-- John Guare, lecturer in playwriting, "Debating a Spare, Yet Overwhelming, Voice," International Herald Tribune, March 25, 2006.


"There is no one thing that transforms a normal cell. There are many kinds of transformations. The biology of different kinds of cancer cells are different. We're becoming much better at tumor biology -- predicting how cancer will behave. It's likely in 10 years we will approach cancer very differently."

-- Dr. Frank Detterbeck, professor of thoracic surgery, "A New Weapon in War on Cancer," New Haven Register, March 26, 2006.


"This essential condition for development is frequently unmet in Latin America. With few exceptions, ordinary citizens throughout the region spend their lives worried about security and crime, with insufficient recognition or protection of their property rights. They are burdened by corruption and aggrieved by the power of special-interest groups. This situation conspires against individual initiative and effort, market expansion and the proliferation of new firms and jobs -- i.e., against economic growth and development."

-- Ernesto Zedillo, director of the Center for the Study of Globalization and professor in the field of international economics and international relations, in his article "Latin Blues," Forbes, March 27, 2006.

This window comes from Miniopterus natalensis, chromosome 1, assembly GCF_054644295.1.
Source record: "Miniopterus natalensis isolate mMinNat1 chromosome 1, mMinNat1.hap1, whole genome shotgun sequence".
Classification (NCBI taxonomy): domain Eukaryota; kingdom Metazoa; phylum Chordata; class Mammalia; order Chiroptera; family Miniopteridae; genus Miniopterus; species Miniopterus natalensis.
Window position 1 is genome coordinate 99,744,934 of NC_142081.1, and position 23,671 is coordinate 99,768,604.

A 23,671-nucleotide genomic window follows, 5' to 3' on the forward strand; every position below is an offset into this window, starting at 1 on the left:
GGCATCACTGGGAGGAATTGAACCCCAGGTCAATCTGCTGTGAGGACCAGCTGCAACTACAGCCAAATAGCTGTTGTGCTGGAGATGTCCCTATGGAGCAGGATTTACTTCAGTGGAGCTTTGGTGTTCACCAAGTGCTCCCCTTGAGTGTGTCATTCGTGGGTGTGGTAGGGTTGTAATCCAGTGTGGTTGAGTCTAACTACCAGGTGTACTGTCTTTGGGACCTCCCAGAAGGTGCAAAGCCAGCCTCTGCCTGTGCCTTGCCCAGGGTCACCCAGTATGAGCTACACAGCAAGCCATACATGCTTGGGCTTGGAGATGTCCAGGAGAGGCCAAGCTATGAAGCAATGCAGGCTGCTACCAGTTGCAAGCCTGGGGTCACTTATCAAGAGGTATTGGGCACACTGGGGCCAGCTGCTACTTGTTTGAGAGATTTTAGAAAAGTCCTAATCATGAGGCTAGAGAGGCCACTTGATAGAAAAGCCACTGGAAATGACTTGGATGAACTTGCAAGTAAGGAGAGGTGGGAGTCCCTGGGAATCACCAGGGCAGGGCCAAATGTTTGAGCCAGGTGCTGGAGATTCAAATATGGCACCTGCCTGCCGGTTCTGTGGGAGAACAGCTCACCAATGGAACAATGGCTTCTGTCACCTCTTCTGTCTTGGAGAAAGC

"The fundamental defect of the Kyoto Protocol [to reduce global warming] lies in its objective of reducing [carbon dioxide] emissions relative to a baseline of 1990 emissions for high-income countries. ... Base year emissions have become increasingly obsolete as the economic and political fortunes of different countries have changed. The 1990 base year penalizes efficient countries (like Sweden) or rapidly growing countries (such as Korea and the United States). It also gives a premium to countries with slow growth or with historically high carbon-energy use (such as Britain, Russia, and Ukraine)."

-- William D. Nordhaus, Sterling Professor of Economics, in his article "After Kyoto: Alternative Mechanisms to Control Global Warming," Foreign Policy In Focus, March 27, 2006.